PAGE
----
I should not bang on too much about Prosecco as many other countries produce Charmat method sparkling wines including England, Slovenia and Argentina with vintages being produced also. From my vast tasting experience of sparkling wines I can say that Slovenia is also producing some unique Charmat method fizz sometimes not too far away from the fruity Prosecco tasting experience and yet also many more with different characters altogether. In England we have Charmat method being used of which they are classified as ‘Sparkling Wine from England‘ (traditional method are classified as ‘English Sparkling Wine’), the rosé from Fitz (Fitz Pink) being a stand out label for me.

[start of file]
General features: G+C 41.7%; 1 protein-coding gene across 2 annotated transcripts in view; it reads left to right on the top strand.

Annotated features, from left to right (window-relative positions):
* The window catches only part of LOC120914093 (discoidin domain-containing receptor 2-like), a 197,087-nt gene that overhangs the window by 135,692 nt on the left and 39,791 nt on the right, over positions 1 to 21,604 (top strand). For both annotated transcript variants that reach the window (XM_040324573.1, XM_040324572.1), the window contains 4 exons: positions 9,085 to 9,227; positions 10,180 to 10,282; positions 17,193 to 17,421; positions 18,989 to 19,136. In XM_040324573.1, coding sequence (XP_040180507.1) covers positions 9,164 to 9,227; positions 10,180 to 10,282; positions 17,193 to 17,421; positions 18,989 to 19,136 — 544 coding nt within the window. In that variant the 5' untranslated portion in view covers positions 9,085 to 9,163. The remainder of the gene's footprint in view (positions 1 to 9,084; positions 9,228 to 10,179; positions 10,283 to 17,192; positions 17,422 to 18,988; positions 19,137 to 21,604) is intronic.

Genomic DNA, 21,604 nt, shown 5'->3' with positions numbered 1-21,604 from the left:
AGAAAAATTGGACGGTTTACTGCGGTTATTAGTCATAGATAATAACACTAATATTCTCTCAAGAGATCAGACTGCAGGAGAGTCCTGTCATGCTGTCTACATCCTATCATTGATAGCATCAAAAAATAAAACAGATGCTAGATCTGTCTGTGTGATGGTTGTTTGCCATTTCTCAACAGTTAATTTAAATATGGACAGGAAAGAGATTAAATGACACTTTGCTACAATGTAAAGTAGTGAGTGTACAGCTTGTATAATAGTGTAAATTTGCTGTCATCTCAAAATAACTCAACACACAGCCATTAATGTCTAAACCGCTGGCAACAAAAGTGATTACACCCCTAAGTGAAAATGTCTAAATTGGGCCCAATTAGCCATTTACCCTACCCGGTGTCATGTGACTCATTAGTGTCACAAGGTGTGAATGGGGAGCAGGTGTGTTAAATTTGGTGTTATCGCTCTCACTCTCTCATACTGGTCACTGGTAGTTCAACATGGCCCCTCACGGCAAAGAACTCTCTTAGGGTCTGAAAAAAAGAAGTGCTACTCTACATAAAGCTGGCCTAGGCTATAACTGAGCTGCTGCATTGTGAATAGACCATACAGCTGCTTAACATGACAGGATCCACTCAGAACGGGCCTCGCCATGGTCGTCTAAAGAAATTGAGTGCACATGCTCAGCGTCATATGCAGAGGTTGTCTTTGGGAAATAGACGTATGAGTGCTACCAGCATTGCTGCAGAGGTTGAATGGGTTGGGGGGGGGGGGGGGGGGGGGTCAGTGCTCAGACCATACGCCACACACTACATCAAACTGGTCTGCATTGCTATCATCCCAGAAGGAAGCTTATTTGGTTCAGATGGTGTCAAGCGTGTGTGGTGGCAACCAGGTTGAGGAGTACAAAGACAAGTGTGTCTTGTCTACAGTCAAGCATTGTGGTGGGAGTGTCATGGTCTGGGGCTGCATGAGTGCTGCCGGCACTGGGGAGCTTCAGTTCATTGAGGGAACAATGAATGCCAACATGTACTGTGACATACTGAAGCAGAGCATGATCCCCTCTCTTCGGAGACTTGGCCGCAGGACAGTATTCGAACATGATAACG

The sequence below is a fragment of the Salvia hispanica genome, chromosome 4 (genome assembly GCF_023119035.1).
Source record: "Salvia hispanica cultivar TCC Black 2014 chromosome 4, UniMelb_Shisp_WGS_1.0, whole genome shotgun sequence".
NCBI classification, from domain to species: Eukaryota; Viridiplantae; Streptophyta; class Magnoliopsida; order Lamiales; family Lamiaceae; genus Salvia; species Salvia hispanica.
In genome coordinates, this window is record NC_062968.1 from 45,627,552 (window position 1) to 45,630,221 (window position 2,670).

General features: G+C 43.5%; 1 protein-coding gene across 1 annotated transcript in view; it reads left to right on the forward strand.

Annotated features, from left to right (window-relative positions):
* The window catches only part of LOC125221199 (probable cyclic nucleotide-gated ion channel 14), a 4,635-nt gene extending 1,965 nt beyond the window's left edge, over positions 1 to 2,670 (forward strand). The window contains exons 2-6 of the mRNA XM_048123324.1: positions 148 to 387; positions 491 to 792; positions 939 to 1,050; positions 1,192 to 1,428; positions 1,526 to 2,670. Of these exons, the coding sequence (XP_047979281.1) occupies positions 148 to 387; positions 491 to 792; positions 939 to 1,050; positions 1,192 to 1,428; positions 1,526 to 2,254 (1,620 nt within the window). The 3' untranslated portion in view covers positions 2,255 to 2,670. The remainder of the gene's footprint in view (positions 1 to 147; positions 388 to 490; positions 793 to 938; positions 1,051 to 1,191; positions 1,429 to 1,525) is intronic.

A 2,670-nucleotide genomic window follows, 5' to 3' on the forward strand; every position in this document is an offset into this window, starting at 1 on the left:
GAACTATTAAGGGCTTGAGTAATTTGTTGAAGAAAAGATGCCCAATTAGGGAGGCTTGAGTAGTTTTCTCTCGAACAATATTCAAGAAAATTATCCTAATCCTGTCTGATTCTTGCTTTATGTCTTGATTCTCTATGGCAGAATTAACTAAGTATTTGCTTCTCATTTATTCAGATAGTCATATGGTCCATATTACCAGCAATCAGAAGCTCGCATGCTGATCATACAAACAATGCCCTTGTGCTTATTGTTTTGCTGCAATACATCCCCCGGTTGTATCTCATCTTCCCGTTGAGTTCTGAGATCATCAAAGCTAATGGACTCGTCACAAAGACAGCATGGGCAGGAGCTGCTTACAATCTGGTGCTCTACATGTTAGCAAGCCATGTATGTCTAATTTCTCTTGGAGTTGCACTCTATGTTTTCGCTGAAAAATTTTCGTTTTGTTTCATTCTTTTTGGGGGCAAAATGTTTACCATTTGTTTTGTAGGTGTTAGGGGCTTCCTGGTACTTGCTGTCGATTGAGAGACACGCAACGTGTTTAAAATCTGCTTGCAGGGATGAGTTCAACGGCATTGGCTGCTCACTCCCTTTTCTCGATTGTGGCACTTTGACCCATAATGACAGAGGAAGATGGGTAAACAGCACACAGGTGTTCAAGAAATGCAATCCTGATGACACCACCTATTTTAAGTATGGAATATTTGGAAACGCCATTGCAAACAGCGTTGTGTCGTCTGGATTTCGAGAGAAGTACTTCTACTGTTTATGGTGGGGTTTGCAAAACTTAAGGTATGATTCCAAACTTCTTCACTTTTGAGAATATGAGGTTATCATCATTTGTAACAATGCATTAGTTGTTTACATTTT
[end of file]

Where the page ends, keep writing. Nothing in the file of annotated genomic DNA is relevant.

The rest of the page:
If I am honest, upon my first few years in the wine sector, I would have said ‘no way’ regarding ageing of Charmat method, the style of wine will just not benefit from maturing. I have though since very much changed my mind following two incredible tastings – One being at the winery of Loredan Gasparini where I enjoyed a selection of aged Prosecco with Lorenzo Palla and also thanks to Sandro Bottega at his ‘Il Vino dei Poeti Prosecco DOC Brut’ tasting in London. Thanks also to me being a wine collector these days to include many times purchasing whole collections where I usually get many dated ‘never got round to drinking’ Prosecco labels included and sometimes there are millesimatos of a decent age – These are sometimes an orchestra of rich aromas and flavours.” Christopher Walkey